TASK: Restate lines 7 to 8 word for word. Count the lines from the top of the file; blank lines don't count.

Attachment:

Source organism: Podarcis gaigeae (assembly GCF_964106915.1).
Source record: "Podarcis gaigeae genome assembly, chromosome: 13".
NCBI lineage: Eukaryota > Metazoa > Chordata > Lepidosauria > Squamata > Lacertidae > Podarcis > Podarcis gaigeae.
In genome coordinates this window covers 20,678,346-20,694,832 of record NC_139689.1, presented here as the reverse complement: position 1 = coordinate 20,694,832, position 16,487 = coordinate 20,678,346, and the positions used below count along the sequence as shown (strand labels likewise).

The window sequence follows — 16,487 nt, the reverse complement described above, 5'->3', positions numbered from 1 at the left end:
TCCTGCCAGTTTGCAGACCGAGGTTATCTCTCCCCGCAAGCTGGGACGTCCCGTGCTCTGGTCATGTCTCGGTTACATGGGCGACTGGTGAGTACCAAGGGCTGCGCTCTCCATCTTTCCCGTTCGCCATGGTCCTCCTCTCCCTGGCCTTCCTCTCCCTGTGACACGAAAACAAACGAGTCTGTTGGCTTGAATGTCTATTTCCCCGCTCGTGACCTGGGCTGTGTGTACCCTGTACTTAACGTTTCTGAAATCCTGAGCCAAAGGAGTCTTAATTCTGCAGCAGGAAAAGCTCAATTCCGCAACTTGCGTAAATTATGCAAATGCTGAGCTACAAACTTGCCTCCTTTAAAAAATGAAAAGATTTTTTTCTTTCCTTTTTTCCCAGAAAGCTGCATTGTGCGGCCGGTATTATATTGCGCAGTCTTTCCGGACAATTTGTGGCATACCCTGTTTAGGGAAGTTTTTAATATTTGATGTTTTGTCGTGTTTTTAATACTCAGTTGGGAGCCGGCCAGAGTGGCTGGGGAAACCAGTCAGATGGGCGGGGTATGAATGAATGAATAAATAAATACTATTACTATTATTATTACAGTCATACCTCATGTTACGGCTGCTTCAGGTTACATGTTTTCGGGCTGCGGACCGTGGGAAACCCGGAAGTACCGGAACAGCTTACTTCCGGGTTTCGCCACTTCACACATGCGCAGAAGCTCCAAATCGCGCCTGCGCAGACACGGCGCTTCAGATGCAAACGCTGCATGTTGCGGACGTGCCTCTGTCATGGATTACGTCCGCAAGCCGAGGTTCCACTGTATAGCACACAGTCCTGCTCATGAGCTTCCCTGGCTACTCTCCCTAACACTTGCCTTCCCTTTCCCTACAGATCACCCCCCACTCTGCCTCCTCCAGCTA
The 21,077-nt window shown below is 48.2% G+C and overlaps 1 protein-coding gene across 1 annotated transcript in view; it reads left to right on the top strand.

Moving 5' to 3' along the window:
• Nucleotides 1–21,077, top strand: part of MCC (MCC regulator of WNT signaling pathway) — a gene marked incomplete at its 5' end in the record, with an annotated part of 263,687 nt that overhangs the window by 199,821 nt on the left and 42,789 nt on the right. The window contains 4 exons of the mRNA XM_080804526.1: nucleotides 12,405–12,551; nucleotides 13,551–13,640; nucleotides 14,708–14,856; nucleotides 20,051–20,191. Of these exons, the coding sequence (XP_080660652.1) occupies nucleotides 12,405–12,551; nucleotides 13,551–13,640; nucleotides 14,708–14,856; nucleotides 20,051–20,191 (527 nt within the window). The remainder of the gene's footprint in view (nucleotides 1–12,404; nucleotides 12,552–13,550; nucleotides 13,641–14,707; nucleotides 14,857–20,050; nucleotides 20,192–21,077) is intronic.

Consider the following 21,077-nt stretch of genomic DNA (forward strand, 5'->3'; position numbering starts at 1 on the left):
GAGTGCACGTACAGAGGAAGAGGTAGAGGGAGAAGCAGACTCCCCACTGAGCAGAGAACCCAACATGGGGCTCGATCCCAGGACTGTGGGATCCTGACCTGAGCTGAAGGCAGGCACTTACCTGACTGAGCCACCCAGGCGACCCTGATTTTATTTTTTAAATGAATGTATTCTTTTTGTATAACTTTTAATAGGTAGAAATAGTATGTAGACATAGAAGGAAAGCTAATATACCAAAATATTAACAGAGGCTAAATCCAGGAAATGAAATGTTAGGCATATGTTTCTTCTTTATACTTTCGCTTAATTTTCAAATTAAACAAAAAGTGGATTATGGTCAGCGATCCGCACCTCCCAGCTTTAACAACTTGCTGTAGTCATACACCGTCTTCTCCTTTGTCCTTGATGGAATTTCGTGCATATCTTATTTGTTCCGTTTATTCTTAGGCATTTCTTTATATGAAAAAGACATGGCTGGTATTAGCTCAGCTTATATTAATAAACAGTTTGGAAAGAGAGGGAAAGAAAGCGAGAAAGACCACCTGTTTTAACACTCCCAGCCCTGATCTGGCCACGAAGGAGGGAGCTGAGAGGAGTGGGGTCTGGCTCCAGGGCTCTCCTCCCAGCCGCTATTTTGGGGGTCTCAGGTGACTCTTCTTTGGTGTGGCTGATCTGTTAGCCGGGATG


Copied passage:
The 21,077-nt window shown below is 48.2% G+C and overlaps 1 protein-coding gene across 1 annotated transcript in view; it reads left to right on the top strand.

Moving 5' to 3' along the window: